In terms of specific business objectives, supply chain managers often work in tandem with executive teams to develop sustainable operating models, drive productivity and streamline back-end processes. According to the Council of Supply Chain Management Professionals, experts in this field play an essential role in their company’s overall success in three key areas:
- Reduce operating costs: Optimized supply chains are able to quickly move products from the warehouse floor to customers’ front steps, preventing companies from sitting on costly inventory. When products pile up, businesses are essentially paying for the space they occupy, which can significantly increase purchasing costs and impact their bottom line. Supply chain managers also help reduce production costs by ensuring all raw materials and manufactured goods are delivered to manufacturing facilities on time, mitigating expensive production delays and material shortages. Ultimately, efficient supply chains allow companies to offer more competitive prices and secure new business growth in their marketplace.
- Improving financial positions: By helping to reduce operating costs, supply chain managers drive profitability and increase their companies’ profit leverage. They also work to increase cash flow by speeding up product lifecycles and delivery estimates — the faster a product can be delivered, the sooner a company can invoice its customers. Another key financial benefit of supply chain optimization is that it allows companies to eliminate certain fixed assets, such as low-volume warehouses, unused transportation vehicles and outdated production equipment.
- Boosting customer service: Today’s consumers have come to expect a high level of convenience and customer service when making purchases online. Ecommerce giants like Amazon are able to meet or exceed these expectations by offering customers a litany of added features, such as real-time package tracking, same-day shipping, free return labels and more. Supply chain managers work to ensure all customers receive exactly what they ordered in a timely fashion, which requires the right products to be available at the right locations.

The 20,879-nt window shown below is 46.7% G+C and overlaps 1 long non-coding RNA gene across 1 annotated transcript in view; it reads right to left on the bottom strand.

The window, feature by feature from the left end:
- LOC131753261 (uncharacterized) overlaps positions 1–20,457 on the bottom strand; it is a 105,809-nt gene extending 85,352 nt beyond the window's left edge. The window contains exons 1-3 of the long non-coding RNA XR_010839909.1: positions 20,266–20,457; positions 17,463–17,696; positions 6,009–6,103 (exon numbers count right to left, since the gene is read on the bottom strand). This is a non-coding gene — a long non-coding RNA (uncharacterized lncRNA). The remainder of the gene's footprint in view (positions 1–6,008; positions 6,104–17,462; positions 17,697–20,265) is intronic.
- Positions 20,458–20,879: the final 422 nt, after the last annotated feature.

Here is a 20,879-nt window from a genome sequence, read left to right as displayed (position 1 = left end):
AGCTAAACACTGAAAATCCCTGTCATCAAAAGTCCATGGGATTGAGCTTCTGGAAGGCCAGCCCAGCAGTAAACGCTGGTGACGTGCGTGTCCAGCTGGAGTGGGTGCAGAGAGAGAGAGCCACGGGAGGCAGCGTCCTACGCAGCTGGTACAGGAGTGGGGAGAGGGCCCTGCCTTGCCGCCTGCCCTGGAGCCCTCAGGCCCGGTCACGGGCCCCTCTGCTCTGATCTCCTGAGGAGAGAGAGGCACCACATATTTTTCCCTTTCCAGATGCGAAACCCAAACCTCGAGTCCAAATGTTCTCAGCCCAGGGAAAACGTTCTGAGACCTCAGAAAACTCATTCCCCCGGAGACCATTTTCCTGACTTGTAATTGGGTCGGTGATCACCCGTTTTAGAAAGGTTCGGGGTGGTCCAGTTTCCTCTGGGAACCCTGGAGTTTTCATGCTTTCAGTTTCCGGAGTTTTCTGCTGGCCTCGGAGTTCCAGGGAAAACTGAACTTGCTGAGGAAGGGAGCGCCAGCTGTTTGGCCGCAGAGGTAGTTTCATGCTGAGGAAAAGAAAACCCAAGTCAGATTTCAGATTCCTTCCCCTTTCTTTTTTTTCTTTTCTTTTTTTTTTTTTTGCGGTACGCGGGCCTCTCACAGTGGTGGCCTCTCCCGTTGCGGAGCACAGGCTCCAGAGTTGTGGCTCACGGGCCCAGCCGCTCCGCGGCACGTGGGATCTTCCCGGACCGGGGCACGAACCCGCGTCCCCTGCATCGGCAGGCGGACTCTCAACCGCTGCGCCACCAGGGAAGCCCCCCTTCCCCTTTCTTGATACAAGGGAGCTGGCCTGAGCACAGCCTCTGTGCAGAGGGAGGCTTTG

Keep in mind, every company has its own unique business model and operational challenges. As such, supply chain managers need to understand their employers’ exact business needs on a granular level before they can effect positive change. For example, reducing an industrial manufacturer’s material costs may require an operations manager to seek new suppliers, intermediaries and other third-party vendors. Selecting the wrong supplier can lead to back-end inefficiencies, from material shortages to quality control issues, which could end up causing more problems in the long run.
What do supply chain managers actually do?
First and foremost, supply chain managers work with internal and external partners to obtain production materials, manage their inventories and ensure products are seamlessly delivered to the consumer. They often direct the entire lifecycle of a product or service to ensure all quality guidelines are met and look for opportunities to improve workflows and decrease costs. Other common responsibilities include:
- Building relationships with suppliers and customers
- Reviewing supply chain performance and logistical data
- Developing strategies for minimizing production costs and time to market
- Identifying operational inefficiencies throughout the supply chain
- Collaborating with other departments, including finance, sales, marketing and IT